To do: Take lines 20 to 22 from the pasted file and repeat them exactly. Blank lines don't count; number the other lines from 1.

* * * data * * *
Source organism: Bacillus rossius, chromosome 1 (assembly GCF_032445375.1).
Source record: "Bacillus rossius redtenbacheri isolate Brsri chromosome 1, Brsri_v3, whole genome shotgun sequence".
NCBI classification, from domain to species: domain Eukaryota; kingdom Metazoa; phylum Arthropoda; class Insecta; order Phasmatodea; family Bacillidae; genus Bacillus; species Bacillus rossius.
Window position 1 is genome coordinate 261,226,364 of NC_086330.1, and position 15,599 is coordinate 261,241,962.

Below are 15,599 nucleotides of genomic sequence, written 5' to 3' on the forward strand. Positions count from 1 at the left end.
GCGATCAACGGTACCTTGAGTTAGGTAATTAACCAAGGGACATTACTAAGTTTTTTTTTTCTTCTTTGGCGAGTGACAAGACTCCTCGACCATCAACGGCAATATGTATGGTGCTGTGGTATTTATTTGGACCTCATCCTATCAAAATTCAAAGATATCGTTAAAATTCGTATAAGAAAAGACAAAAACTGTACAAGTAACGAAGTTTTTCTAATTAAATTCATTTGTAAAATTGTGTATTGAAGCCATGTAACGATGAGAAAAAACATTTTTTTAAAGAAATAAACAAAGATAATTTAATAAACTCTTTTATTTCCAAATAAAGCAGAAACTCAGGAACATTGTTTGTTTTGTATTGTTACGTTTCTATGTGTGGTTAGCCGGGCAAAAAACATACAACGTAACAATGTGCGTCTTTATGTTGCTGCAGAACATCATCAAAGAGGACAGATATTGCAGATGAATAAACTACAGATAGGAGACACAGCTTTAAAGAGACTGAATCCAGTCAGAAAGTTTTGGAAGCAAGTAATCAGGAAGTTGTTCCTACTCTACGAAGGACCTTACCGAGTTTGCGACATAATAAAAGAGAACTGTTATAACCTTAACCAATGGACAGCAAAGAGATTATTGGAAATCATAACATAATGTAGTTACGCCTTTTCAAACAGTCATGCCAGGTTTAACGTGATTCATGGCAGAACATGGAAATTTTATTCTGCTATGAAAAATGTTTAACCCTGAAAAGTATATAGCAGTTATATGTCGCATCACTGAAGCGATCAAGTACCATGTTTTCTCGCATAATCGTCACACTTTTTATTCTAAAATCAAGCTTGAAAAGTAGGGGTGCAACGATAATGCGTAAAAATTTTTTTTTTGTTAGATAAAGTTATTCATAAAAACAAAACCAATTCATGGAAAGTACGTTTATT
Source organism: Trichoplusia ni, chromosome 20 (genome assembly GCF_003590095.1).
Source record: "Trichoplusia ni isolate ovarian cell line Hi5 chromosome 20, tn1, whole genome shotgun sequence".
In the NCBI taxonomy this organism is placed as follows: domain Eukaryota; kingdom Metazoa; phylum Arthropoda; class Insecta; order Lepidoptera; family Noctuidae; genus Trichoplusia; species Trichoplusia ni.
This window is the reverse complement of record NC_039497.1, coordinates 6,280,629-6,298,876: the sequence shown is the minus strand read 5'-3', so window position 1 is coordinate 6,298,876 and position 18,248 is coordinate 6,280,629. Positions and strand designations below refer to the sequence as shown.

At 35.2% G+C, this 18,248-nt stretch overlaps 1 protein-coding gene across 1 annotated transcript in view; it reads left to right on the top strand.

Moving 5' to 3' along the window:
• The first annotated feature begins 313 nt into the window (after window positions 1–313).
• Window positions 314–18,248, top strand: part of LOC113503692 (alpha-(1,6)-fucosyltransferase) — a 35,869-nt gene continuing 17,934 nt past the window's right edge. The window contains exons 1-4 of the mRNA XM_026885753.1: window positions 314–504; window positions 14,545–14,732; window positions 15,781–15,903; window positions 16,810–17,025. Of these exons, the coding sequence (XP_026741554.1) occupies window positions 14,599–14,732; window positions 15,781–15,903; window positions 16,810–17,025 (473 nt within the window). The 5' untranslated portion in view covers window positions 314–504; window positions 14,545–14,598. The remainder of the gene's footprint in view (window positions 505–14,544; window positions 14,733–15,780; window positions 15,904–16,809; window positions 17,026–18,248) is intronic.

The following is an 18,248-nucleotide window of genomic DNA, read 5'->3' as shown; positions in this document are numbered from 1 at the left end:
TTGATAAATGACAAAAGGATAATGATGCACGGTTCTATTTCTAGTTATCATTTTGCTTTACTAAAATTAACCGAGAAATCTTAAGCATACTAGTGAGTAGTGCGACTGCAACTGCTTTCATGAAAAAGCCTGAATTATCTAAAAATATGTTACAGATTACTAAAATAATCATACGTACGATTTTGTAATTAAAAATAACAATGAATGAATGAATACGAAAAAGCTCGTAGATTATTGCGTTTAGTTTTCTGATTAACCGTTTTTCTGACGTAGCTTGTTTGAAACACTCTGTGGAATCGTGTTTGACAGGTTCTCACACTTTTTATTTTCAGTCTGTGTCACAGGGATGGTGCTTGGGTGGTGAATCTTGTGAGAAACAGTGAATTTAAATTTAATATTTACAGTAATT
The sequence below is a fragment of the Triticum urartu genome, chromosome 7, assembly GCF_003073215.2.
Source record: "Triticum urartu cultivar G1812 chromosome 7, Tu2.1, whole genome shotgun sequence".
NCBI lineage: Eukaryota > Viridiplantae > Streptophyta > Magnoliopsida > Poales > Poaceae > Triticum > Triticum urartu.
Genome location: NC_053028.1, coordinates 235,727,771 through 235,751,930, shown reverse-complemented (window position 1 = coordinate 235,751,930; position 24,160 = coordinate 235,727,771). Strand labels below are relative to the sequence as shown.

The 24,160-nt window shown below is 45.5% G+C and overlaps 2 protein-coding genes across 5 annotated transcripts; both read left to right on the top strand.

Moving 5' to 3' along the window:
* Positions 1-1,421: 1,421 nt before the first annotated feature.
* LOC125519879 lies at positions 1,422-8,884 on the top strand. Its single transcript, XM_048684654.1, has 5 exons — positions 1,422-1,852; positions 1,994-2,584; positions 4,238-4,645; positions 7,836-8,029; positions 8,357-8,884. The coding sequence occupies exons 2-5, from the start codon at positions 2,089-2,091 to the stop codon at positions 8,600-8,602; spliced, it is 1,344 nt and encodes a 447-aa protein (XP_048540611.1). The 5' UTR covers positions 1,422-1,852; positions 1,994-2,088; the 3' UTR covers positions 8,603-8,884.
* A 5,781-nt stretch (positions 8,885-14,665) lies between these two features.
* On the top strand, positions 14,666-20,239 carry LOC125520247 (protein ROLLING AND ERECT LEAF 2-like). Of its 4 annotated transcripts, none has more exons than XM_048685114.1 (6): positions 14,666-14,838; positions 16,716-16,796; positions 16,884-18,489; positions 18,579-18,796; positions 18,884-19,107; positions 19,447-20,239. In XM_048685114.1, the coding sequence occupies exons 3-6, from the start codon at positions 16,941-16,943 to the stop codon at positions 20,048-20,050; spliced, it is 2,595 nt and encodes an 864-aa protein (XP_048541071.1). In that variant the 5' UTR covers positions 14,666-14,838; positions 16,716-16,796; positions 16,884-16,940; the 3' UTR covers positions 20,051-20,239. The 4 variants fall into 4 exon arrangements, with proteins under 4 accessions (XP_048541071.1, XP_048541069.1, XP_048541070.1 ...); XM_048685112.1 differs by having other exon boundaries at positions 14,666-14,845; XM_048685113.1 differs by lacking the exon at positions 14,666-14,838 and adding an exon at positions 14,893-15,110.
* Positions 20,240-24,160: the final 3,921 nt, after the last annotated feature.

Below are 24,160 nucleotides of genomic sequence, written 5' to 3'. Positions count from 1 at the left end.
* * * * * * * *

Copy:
Genome location: NC_053028.1, coordinates 235,727,771 through 235,751,930, shown reverse-complemented (window position 1 = coordinate 235,751,930; position 24,160 = coordinate 235,727,771). Strand labels below are relative to the sequence as shown.

The 24,160-nt window shown below is 45.5% G+C and overlaps 2 protein-coding genes across 5 annotated transcripts; both read left to right on the top strand.

Moving 5' to 3' along the window: